To learn more about a healthy spine please explore Dr. Leone’s Knowledge Center.
While preserving one’s spine may seem to have a straightforward answer, it really depends on a case-to-case basis as to how patients can go about protecting the spine and in more likely situations, what patients can do to rectify their spinal problems. In patients exhibiting pain, it is best to isolate the cause of pain. From here, the doctor can prescribe the proper course of treatment – whether it be structural via surgery or something different.
Controversy exists over whether spine doctors who use arthroscopy for degenerative knee arthritis provides palliative relief. The authors of one study conducted a prospective, randomized study comparing arthroscopic lavage, débridement, and a sham procedure; no significant therapeutic benefit was shown when spine doctors used this. Careful assessment of the study design, however, revealed poor preoperative disease classification with inadequate radiographic assessment, and concerns with patient selection criteria and selection bias. In another study, long-term results of patients undergoing arthroscopic knee débridement in the context of degenerative arthritis were reviewed. Sixty-seven percent of patients at a mean of 13.2 years postoperatively had not undergone arthroplasty, and satisfaction scores rating the success of the arthroscopic procedure was 8.6 on a scale of 0 to 10.¹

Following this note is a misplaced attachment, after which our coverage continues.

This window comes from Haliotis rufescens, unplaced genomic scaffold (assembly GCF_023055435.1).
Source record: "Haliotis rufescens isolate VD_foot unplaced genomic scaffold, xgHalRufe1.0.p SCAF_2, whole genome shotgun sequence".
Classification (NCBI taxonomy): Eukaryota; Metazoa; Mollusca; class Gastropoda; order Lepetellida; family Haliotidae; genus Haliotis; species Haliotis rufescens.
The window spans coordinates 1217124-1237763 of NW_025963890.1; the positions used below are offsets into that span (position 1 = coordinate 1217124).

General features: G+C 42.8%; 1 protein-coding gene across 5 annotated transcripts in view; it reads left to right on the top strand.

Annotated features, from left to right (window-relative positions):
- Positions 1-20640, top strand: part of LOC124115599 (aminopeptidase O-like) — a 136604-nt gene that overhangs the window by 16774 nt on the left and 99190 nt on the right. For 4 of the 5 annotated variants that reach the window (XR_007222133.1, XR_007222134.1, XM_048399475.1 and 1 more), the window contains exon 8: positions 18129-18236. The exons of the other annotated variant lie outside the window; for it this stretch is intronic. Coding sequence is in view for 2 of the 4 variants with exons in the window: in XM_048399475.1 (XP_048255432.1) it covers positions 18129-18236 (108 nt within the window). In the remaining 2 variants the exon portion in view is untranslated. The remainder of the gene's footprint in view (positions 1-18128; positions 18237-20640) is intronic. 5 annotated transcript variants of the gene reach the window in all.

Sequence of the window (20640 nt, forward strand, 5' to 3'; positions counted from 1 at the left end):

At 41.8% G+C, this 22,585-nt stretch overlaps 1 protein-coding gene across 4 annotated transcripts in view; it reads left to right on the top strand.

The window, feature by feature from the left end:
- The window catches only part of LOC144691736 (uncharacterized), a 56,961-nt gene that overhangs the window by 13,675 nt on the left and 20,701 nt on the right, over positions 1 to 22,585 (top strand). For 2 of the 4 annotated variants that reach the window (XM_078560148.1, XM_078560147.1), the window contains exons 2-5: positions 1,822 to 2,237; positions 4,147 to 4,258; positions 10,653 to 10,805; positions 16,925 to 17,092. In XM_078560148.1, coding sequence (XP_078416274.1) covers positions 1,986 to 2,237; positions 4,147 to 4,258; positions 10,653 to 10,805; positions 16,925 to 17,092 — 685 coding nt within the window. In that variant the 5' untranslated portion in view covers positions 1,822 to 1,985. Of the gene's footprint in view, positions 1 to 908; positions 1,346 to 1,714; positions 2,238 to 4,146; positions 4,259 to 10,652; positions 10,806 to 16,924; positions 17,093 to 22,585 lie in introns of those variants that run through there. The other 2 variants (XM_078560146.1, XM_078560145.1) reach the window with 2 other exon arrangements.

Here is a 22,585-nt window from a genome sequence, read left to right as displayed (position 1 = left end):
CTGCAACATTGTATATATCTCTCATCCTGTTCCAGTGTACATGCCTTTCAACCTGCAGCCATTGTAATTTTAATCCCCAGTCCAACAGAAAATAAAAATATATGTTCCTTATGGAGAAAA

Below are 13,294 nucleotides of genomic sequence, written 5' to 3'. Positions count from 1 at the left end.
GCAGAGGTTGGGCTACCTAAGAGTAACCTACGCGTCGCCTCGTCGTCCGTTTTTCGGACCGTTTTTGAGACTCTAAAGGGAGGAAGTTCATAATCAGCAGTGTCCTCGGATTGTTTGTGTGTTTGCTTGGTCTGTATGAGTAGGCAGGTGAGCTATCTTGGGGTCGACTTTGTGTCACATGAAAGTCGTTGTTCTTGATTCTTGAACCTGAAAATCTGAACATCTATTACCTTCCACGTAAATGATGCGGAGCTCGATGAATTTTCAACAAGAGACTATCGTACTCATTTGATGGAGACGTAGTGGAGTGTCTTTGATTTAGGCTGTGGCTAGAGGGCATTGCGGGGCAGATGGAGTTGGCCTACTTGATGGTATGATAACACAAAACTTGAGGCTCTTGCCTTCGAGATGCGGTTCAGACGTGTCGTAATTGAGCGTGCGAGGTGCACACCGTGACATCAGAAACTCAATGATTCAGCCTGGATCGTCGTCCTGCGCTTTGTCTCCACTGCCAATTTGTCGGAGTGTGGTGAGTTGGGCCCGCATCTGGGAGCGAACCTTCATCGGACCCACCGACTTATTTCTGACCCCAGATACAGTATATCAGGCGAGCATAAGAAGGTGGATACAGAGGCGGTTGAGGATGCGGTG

¹Garfin MD, Steven. Orthopaedic Knowledge Update : Spine. Rosemont: American Academy of Orthopaedic Surgeons, 1997.